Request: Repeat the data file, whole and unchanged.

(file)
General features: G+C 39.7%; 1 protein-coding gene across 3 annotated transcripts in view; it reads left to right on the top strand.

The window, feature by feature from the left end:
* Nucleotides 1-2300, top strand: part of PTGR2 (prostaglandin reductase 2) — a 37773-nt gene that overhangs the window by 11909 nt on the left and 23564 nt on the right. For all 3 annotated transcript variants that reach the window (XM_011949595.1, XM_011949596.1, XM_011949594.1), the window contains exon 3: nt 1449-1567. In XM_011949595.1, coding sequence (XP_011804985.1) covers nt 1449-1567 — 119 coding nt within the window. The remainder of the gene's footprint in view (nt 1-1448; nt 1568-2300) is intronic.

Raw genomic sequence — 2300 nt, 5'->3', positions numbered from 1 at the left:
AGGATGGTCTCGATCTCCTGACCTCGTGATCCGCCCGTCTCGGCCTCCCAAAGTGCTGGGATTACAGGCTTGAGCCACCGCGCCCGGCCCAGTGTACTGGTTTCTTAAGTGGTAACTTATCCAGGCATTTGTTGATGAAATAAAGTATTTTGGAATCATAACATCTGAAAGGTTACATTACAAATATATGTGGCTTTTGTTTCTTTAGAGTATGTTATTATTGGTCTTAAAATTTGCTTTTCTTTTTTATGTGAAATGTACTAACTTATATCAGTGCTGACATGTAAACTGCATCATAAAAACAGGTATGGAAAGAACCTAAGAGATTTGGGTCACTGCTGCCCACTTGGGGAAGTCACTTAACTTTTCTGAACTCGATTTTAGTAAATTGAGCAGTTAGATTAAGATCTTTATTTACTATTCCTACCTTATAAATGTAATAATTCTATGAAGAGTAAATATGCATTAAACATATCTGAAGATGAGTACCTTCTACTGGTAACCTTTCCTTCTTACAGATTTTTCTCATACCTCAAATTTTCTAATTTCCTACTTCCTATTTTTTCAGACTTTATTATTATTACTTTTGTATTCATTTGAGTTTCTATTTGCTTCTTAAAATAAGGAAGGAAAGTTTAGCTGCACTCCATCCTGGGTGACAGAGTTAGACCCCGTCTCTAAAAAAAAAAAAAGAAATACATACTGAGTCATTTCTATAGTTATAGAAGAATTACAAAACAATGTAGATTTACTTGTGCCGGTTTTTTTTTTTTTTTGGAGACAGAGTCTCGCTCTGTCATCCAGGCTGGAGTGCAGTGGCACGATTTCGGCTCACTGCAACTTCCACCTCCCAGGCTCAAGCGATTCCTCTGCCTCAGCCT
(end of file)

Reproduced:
General features: G+C 39.7%; 1 protein-coding gene across 3 annotated transcripts in view; it reads left to right on the top strand.

The window, feature by feature from the left end:
* Nucleotides 1-2300, top strand: part of PTGR2 (prostaglandin reductase 2) — a 37773-nt gene that overhangs the window by 11909 nt on the left and 23564 nt on the right. For all 3 annotated transcript variants that reach the window (XM_011949595.1, XM_011949596.1, XM_011949594.1), the window contains exon 3: nt 1449-1567. In XM_011949595.1, coding sequence (XP_011804985.1) covers nt 1449-1567 — 119 coding nt within the window. The remainder of the gene's footprint in view (nt 1-1448; nt 1568-2300) is intronic.

Raw genomic sequence — 2300 nt, 5'->3', positions numbered from 1 at the left:
AGGATGGTCTCGATCTCCTGACCTCGTGATCCGCCCGTCTCGGCCTCCCAAAGTGCTGGGATTACAGGCTTGAGCCACCGCGCCCGGCCCAGTGTACTGGTTTCTTAAGTGGTAACTTATCCAGGCATTTGTTGATGAAATAAAGTATTTTGGAATCATAACATCTGAAAGGTTACATTACAAATATATGTGGCTTTTGTTTCTTTAGAGTATGTTATTATTGGTCTTAAAATTTGCTTTTCTTTTTTATGTGAAATGTACTAACTTATATCAGTGCTGACATGTAAACTGCATCATAAAAACAGGTATGGAAAGAACCTAAGAGATTTGGGTCACTGCTGCCCACTTGGGGAAGTCACTTAACTTTTCTGAACTCGATTTTAGTAAATTGAGCAGTTAGATTAAGATCTTTATTTACTATTCCTACCTTATAAATGTAATAATTCTATGAAGAGTAAATATGCATTAAACATATCTGAAGATGAGTACCTTCTACTGGTAACCTTTCCTTCTTACAGATTTTTCTCATACCTCAAATTTTCTAATTTCCTACTTCCTATTTTTTCAGACTTTATTATTATTACTTTTGTATTCATTTGAGTTTCTATTTGCTTCTTAAAATAAGGAAGGAAAGTTTAGCTGCACTCCATCCTGGGTGACAGAGTTAGACCCCGTCTCTAAAAAAAAAAAAAGAAATACATACTGAGTCATTTCTATAGTTATAGAAGAATTACAAAACAATGTAGATTTACTTGTGCCGGTTTTTTTTTTTTTTTGGAGACAGAGTCTCGCTCTGTCATCCAGGCTGGAGTGCAGTGGCACGATTTCGGCTCACTGCAACTTCCACCTCCCAGGCTCAAGCGATTCCTCTGCCTCAGCCT